§ 10 and 11. Mr. GINNELL
asked the Secretary of State for Foreign Affairs (1) what are the arrangements, if any, made to protect Egyptians from loss in view of the refusal of the National Bank of Egypt to issue gold and the depreciation of paper money so that a £5 note has to be paid for the value of £3; and (2) if he will state the price of Egyptian and of other foreign cotton, respectively, before the outbreak of War and now; by whom and by what means the price of Egyptian cotton has been prevented from increasing proportionately; and whether this restriction and the depreciation of paper money are the chief causes of the present distress in Egypt?
§ The SECRETARY of STATE for FOREIGN AFFAIRS (Sir E. Grey)
The market price on the Liverpool Exchange of fully good fair brown Egyptian cotton in the middle of July, 1914, was 9.10d. per lb., and the price on 18th October, 1915, was 9.95d. per lb. The price of middling American was 7.35d. in July, 1914, and 7.29d. on 18th October, 1915. Thus the price of American cotton, though rising, is still slightly lower than before the War. On the other hand, the price of Egyptian cotton has been higher than before the War for the last three or four weeks. The second part of the question does not therefore arise. As regards the financial parts of the question, I can only say that having regard to the fact that the exchange between this country and Egypt is in favour of Egypt I do not understand how there can be any difficulty in carrying on legitimate trade.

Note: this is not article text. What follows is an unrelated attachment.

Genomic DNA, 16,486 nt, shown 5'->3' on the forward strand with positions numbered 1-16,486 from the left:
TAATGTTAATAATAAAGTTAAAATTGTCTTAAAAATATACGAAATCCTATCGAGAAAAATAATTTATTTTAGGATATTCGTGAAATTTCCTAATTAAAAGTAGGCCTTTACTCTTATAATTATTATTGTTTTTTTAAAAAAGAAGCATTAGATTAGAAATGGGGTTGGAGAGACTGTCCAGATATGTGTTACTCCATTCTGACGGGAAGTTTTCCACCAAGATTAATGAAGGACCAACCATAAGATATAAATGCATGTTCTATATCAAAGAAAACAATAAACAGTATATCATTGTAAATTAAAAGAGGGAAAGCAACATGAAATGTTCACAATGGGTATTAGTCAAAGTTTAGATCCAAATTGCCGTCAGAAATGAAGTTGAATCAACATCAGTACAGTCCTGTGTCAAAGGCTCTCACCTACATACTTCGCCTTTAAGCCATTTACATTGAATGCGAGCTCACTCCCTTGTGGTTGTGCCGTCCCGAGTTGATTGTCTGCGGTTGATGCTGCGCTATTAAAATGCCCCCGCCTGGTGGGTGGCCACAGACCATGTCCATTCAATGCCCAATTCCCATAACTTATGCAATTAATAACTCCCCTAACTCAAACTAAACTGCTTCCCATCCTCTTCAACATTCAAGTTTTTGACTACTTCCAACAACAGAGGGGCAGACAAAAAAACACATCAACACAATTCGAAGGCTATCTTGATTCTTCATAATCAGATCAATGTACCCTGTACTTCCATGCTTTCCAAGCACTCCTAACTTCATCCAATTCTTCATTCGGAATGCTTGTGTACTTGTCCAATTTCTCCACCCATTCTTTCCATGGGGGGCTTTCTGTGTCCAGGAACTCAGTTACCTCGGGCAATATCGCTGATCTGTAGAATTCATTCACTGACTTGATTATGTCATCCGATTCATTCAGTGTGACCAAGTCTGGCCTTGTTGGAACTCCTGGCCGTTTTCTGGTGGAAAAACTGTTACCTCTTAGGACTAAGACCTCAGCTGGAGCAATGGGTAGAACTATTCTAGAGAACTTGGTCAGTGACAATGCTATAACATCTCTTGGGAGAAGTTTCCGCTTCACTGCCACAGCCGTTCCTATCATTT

Mr. T. C. TAYLOR
Can the right hon. Gentleman say whether it is not the case that the price of cotton would have been lower if free planting had been allowed by the Government, and that it has been kept up artificially by restrictions of planting?